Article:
Conserve Wildlife Blog

Unveiling the Nature Trail at LBIF

April 21st, 2016

Enhancing public access to Barnegat Bay and its inhabitants!

by Ben Wurst, Habitat Program Manager

Ben Wurst describes the Nature Trail from the rooftop deck of Science Building at LBIF. Photo by Kyle Gronostajski.

Ben Wurst describes the Nature Trail from the rooftop deck of Science Building at LBIF. Photo by Kyle Gronostajski.

This past Saturday we “unveiled” the new Nature Trail at the Long Beach Island Foundation of the Arts & Sciences (LBIF). At the event we also conducted our first native plant sale, with lots of wildlife friendly plants, including milkweed, goldenrod, joe pye weed, bayberry, red cedar and many others. I lead guided tours along the trail to point out key features and work that we’ve done at LBIF. Our first stop was to the roof top of the Science Building, which is one of my favorite views. It provided visitors an opportunity to see what is the core foundation for our work, Barnegat Bay and some of the wildlife that we work tirelessly to protect and monitor: ospreys and northern diamondback terrapins, in particular.

Mike, beekeeper with Uriah Creeks talks about his bees and the importance of planting native in the landscape.

Mike, beekeeper with Uriah Creek talks about his bees and the importance of planting native in the landscape.

After a brief introduction, we began our short hike along the trail, which meanders through a small coastal maritime forest of red cedars, Japanese pines, and winged sumac to the coastal saltmarsh. Our first stop was to identify a few very common and highly invasive plants to the site: common reed (Phragmites australis) and Japanese honeysuckle (Lonicera japonica). Our next stop was identify some native species, like winged sumac, black cherry, Virginia creeper, and bayberry along the trail. All of these species are great for wildlife since the plants produce flowers and fruit for nectar feeding insects and migratory birds. Our third stop was at the working beehives. Mike Long, with Uriah Creek explains his beehives and attendees watched as the bees flew overhead to and from the hives. Our fourth stop was to point out the poison ivy that thrives along the edges of the trail. The ivy had not yet leafed out, so many were not familiar with identifying it. Many of us who helped to blaze the original trail may still be feeling the effects of the ivy… We are working on a plan to remove it completely from the edges of the trail before the busy summer season begins.

This is the largest privately owned and preserved section of saltmarsh on Long Beach Island!

Our last stop was at the new Osprey Viewing Blind that we built and installed along their existing marsh walkway. The blind, was placed along the trail to gives viewers a secluded place to view the ospreys while giving the birds the space they need to thrive. This is one of only a small handful of active osprey nests that can be viewed along the length of LBI. Ben Wurst explained the history of the nest and how he originally thought that the pair was being disturbed too frequently at the site. But, after learning more about the pair through observations of his friend, LBI’s Northside Jim, he learned that the male, named Jack, was a “teenage” osprey and that he did not know his full role in his mated bond with the female. Last year was his first year at successfully producing young. So far we have learned that the pair is straight to business this year. Visitors on Saturday saw the pair on the nest (no eggs yet) and Jack performing the courtship display, called the “skydance” over LBIF’s marsh, which drew OOOooo’s and Ahhhh’s from the crowd. We were setting boundaries with the ospreys there so they know that we will never go further than the location of the blind to their nest. It’s important for everyone who uses the blind to follow the “Osprey Blind Etiquette” guidelines that are posted in the blind.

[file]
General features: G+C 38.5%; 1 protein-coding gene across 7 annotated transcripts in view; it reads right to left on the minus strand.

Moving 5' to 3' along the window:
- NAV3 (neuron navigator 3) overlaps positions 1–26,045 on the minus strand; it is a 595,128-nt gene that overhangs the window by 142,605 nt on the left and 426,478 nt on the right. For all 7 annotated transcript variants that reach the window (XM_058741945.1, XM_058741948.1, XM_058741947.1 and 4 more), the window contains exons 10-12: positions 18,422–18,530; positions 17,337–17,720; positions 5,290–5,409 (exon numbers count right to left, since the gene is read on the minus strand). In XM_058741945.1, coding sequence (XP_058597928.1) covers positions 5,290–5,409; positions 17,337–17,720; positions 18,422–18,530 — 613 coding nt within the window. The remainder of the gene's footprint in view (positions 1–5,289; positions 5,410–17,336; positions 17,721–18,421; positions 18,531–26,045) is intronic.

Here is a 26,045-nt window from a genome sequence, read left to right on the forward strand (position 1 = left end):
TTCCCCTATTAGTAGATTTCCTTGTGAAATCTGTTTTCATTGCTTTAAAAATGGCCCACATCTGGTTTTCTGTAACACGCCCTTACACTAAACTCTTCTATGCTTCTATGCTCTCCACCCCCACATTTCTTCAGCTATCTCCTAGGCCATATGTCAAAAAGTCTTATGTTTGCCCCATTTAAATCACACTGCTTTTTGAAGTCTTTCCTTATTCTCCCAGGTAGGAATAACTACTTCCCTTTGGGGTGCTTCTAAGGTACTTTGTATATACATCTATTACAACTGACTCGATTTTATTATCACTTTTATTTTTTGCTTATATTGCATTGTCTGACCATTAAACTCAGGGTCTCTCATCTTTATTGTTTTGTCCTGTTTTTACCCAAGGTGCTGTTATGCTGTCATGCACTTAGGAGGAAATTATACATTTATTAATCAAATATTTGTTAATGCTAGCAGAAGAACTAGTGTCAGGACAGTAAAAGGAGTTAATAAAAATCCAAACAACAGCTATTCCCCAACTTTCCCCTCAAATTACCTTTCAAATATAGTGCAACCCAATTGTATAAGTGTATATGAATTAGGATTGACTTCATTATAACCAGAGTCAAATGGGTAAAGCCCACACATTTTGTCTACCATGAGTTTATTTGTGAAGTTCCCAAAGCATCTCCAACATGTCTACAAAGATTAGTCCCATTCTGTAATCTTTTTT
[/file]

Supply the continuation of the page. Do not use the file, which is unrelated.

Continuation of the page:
In addition to the Nature Trail, we are also helping LBIF to enhance its existing wildlife habitat on site by planting native, flowering and fruit bearing perennials, grasses and shrubs, and to identify and control the non-native and invasive vegetation there. We are working with their buildings and grounds staff to help make sure LBIF is a “wildlife friendly” establishment. One of the final components that we are working on is a series of interpretive signs that will highlight features/issues along the trail using paintings by a local artist.

Some “wildlife (and bay) friendly” practices they will begin to practice includes:

  • NOT using harmful pesticides, fertilizers, or herbicides on site
  • Planting native perennials and annual wildflowers that are not “pre-treated” with harmful insecticides
  • NOT using dyed mulch in landscaping

We hope that the next time you visit the north end of Long Beach Island you stop by LBIF to check out the Nature Trail. Please visit LBIFs website for more information about the nature trail, landscaping for wildlife on barrier island, and more information about the Barnegat Bay ecosystem.

We’d like to thank all the volunteer who helped to create the trail, our partners and donors including, the Osprey Foundation, ReClam the Bay, Alliance for a Living Ocean, the LBI Garden Club, and Long Beach Township.

Photos from the Unveiling:

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